Friday, 18 November 2016

It’s been a funny day...

The Better Half (TBH) has for some time been meaning to find out more about her grandfather who died during the First World War. TBH’s family understood that he was in what was then known as Mesopotamia when he died and a few years ago we went to the WWI museum in Kansas City, where despite it being the USA’s national WWI museum, we found a fair amount of information on his British regiment. There, we discovered that his regiment had been captured at Kut, which is not too far from Baghdad in the country now known as Iraq. For some reason, apart from Lawrence of Arabia which was made into a rather over simplified and dramatised movie, the war in the Middle East is largely forgotten. In our search for more information, a couple of summers ago, we went to the War Museum in London. There we were disappointed to find the same attitude to this important part of the war and only a tiny part of the exhibits were from that theatre of the war. I do understand that the losses on the Western front were so massive that it is hard to comprehend, but a lot of British troops, not necessarily from Great Britain were lost in those Eastern campaigns too. Since our visit in the museum in Kansas, TBH has been quietly chipping away at the research using the Internet to find out more.

Because her grandfather was in The Royal Gloucester regiment, she has been meaning to go to their museum for some while now to see what they know. This is down by the Quays in Gloucester and not too far away from our home.

 We finally decided that today was the day.

When we arrived in Gloucester we had great difficulty finding somewhere to park and the Quays car park was so busy they had people in high viz jackets controlling the cars which was unusual and we finally found a space on floor 4, which is not usually available to the public. The lift we got into with five other people started flashing the ‘overloaded’ warning, despite claiming to be able to hold 13 people. A couple who were last in reluctantly got out and the lift was able to descend. On the shopping level, the place was heaving and as we left the shopping mall, we discovered that there was a Christmas Market with stalls and wooden huts all around the docks. This accounted for the huge crowds we had been encountering and the lack of parking.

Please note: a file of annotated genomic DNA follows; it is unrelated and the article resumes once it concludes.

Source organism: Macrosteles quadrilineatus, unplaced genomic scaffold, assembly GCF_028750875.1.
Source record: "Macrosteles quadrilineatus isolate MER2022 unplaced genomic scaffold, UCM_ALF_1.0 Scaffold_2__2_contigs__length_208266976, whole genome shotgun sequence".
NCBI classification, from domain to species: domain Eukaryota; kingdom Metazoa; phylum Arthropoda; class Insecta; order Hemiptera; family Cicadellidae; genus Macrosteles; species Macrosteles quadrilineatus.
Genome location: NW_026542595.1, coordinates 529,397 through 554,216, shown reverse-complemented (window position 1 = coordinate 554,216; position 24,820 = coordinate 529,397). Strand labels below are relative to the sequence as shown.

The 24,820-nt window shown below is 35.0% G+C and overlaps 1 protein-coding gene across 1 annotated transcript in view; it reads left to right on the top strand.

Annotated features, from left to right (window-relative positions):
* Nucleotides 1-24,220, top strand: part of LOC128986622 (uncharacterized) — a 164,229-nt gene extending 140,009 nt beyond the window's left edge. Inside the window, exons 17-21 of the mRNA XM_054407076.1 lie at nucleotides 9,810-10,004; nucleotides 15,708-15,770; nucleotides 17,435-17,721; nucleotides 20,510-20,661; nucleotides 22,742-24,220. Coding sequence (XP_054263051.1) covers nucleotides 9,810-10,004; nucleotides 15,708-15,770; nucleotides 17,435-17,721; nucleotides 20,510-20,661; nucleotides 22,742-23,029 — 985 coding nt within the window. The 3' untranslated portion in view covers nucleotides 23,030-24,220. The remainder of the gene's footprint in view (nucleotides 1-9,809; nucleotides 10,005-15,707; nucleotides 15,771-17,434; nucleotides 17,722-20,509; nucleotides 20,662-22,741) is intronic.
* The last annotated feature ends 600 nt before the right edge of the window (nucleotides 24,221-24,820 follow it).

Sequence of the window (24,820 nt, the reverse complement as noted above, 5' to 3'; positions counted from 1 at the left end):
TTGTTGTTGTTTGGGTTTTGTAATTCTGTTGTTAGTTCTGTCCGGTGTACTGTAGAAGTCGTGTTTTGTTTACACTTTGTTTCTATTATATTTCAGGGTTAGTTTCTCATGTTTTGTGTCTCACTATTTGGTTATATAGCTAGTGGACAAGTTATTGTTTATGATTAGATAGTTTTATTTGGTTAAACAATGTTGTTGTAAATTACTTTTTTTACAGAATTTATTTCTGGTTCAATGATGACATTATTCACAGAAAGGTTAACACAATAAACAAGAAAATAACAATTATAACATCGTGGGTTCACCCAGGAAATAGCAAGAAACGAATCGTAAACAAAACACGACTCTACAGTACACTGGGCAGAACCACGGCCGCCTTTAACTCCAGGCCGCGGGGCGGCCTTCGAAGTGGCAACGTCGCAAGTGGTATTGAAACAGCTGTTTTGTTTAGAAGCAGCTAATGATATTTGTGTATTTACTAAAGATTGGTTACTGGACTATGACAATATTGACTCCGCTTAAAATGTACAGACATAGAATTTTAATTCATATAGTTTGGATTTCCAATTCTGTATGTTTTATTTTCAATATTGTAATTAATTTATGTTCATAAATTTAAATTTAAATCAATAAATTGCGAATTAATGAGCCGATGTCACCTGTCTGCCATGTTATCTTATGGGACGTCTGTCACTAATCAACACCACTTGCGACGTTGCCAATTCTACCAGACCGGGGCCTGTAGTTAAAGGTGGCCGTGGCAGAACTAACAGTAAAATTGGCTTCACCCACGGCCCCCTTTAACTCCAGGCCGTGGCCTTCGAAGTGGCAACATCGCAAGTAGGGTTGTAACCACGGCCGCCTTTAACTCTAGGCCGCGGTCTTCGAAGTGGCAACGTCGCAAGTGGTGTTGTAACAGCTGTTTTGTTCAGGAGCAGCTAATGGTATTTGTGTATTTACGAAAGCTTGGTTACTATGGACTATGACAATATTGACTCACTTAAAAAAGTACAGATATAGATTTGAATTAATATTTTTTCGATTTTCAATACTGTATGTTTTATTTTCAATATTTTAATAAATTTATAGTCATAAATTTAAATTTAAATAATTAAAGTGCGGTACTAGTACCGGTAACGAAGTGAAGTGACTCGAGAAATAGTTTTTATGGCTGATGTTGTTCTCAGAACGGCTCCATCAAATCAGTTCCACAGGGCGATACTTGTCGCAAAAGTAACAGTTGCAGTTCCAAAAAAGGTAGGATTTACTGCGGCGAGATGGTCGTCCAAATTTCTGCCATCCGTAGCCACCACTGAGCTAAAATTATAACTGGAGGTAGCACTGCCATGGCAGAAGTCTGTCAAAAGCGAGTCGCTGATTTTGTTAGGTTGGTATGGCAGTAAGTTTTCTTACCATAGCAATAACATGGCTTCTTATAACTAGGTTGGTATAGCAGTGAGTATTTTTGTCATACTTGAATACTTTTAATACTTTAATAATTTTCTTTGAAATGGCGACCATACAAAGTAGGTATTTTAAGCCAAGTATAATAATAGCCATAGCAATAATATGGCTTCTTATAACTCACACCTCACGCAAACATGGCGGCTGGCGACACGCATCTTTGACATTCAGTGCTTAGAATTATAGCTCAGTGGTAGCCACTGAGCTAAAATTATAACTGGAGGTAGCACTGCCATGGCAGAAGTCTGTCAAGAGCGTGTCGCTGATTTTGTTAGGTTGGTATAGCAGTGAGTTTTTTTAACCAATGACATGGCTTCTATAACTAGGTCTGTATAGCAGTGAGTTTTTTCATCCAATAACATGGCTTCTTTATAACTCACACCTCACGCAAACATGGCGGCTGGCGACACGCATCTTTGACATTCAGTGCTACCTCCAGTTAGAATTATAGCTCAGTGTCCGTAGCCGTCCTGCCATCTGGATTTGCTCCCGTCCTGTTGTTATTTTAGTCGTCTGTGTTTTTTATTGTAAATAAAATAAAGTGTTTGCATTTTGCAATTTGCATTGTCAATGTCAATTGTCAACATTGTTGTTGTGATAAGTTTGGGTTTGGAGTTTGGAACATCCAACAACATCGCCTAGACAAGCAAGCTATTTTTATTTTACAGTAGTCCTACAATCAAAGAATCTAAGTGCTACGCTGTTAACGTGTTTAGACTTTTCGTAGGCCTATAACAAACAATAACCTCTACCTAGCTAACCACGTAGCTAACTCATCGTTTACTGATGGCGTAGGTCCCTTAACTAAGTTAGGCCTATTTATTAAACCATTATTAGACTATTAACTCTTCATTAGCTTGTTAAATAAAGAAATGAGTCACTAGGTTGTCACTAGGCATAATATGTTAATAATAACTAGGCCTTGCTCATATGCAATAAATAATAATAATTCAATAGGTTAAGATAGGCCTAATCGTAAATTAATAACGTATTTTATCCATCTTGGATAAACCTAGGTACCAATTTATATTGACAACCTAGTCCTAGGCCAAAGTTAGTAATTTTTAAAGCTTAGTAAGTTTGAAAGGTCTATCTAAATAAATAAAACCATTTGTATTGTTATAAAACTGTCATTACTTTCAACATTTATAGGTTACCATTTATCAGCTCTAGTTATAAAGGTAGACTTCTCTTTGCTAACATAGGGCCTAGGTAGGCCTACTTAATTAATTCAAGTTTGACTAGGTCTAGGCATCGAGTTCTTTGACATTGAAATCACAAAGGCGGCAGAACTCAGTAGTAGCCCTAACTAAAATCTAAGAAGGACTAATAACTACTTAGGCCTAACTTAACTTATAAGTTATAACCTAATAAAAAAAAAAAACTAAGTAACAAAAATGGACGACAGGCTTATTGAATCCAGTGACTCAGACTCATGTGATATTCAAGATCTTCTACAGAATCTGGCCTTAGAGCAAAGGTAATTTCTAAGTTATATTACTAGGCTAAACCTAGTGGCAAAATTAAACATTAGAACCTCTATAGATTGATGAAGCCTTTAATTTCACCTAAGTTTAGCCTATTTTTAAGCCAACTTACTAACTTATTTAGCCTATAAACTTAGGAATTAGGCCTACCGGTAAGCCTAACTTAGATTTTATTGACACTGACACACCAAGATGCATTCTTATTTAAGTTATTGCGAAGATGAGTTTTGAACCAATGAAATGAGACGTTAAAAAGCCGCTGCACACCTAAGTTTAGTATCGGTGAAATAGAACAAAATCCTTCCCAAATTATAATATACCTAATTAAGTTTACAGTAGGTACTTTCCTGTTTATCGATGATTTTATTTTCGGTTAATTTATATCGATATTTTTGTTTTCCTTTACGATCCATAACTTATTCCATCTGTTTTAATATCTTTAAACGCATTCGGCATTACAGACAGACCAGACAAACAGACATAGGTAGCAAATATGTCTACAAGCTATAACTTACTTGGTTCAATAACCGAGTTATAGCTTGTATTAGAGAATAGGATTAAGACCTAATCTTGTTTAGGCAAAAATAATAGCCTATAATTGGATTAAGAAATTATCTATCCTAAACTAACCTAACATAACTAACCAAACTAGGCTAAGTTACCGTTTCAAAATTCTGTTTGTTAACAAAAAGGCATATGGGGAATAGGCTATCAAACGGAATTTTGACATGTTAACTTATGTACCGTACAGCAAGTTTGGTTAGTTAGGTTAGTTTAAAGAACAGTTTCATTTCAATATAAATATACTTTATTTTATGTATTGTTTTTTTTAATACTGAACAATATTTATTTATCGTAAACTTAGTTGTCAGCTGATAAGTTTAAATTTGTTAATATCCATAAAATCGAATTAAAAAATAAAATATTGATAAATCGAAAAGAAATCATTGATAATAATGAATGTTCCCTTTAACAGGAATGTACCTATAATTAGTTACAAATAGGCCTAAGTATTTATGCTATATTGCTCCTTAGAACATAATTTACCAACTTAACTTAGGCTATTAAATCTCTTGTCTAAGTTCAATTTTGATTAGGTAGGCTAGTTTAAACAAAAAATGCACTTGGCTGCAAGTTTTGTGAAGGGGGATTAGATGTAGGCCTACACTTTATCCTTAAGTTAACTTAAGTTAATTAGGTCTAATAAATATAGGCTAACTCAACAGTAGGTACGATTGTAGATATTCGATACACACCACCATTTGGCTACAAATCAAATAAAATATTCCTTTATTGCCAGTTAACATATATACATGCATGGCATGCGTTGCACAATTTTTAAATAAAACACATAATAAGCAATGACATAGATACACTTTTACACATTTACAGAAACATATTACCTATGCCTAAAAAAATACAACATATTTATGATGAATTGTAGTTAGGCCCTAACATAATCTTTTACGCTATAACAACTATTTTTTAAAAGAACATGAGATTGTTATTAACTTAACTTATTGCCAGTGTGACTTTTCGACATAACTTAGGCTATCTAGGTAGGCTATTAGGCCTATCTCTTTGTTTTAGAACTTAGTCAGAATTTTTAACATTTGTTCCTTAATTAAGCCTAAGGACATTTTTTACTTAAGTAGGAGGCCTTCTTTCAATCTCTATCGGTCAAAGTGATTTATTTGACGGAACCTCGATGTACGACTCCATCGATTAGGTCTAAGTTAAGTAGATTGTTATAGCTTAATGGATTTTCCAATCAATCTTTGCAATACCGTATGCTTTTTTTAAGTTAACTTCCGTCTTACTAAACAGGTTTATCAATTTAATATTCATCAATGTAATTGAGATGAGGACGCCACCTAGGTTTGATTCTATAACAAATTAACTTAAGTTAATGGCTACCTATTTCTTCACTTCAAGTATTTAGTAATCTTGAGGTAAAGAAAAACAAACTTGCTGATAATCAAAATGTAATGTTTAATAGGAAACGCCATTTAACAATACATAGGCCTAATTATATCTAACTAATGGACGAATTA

A part of the Christmas Market

This unusual cafe claims it can be hired for weddings and such like.
Following the maps, which to their credit, Gloucester council had placed all around the Quay area we were able to find the approximate location of the museum, but the maps were somewhat misleading and it took a little more exploration and intuition to actually find the entrance to the museum. Having circled the building, we found the front entrance was in full view most of the way we had come and facing us.
The museum building in full view
 We may have noticed it if we had not been concentrating on looking for signposts and maps. The museum was quite small but covered the various Gloucester Regiment’s activities from its year of formation to date.
One of the services provided by the museum is to help find information about relatives who have served in the regiment. This incurs a small fee and TBH found the right person to talk to who did a quick search for her grandfather’s records.

 At this point, it came on to rain.

That simple statement in no way expresses what actually happened. Noah would have been unsurprised by the deluge that came on, but we were all absolutely astounded.

It rained so hard that the steps we had walked down a few minutes before to get to the entrance, turned into a waterfall and anything not fixed down was swept around by the gusting wind or floated off as the water poured down into the dock. Hail formed a snowdrift against a nearby wall and the roof of the museum started to leak so badly water began to pour all over the stands in the front of the gift shop.
It is not easy to see through the wet glass and of course my camera auto-focused on the raindrops and I was not going outside for a better shot, but the steps are pouring water like an ornamental waterfall in  the gardens of a stately home

This lid off a rubbish bin was floating along on the flood, but did not quite get swept into the dock